What are you looking for in the new Executive Director?
There are many different skill sets that we are looking for in an Executive Director. He or she should have an entrepreneurial background; as an entrepreneur themselves or having worked for an entrepreneur. Entrepreneurs have the ability to empathize with the plight of other entrepreneurs. They have the ability to feel what other entrepreneurs feel and in turn, can help provide relevant and compelling content and value to help make those entrepreneurs succeed. I would also love to have someone with non-profit experience to ensure an understanding of the role that fundraising plays in the long term sustainability of the organization. I want to find a leader who cares about the professional and personal growth of our staff.
Finally, someone who feels comfortable serving as a leading voice of entrepreneurship in this region is critical. This person will need to be comfortable interacting with public officials (locally, statewide and nationally) and will need to be able to interact with donors/sponsors, and the heads of foundations. The DEC’s new ED will help us improve the organization in the areas where I was not as strong; they will have the ability to be a strong leader that moves the organization and ultimately the ecosystem forward.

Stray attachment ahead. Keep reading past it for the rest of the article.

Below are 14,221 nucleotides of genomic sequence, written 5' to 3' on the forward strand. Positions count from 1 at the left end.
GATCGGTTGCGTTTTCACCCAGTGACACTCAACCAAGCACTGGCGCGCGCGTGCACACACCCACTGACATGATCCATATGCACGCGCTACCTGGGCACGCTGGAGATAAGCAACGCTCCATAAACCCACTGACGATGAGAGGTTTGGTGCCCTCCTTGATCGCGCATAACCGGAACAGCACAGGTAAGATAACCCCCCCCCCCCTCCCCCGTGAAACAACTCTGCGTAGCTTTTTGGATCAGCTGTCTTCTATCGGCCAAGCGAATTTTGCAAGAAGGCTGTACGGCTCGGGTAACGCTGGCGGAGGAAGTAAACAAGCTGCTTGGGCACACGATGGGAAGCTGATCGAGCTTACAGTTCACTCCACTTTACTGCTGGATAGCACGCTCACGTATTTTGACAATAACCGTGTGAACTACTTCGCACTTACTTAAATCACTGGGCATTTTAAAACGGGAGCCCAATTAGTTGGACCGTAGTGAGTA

Anything else we need to share with our readers?
We are going to be moving our headquarters to our new Capital Factory/DEC location on June 1st. We will still have a presence in the West End and we will have more information on that initiative later, but our main hub will be at The Centrum. The mission of the DEC has always been to help entrepreneurs, start, build and grow their businesses and five years ago in downtown Dallas that meant we needed to offer coworking. It was new at the time and there were very few alternatives in the ecosystem.
Now, there are more than 62 different coworking spaces in Dallas and an overwhelmingly saturated market of spaces for entrepreneurs to choose to work. As such, we believe it is no longer necessary for us to provide coworking in the West End, but rather, we focus on the other things that we do for entrepreneurs such as education, mentorship, training, mentorship, access to capital and promotion. We will continue to offer coworking at the Addison TreeHouse, the RedBird Entrepreneur Center and in any additional location that we launch in the future where there are not sufficient coworking alternatives.
However, once there are enough spaces in those geographic locations we will cease doing coworking there as well. This is an exciting time for entrepreneurship in North Texas and I think we are scratching the surface on all that will come from this entrepreneurial ecosystem. I for one, will be excited to be here to see it continue to grow.
Stay connected with Trey here.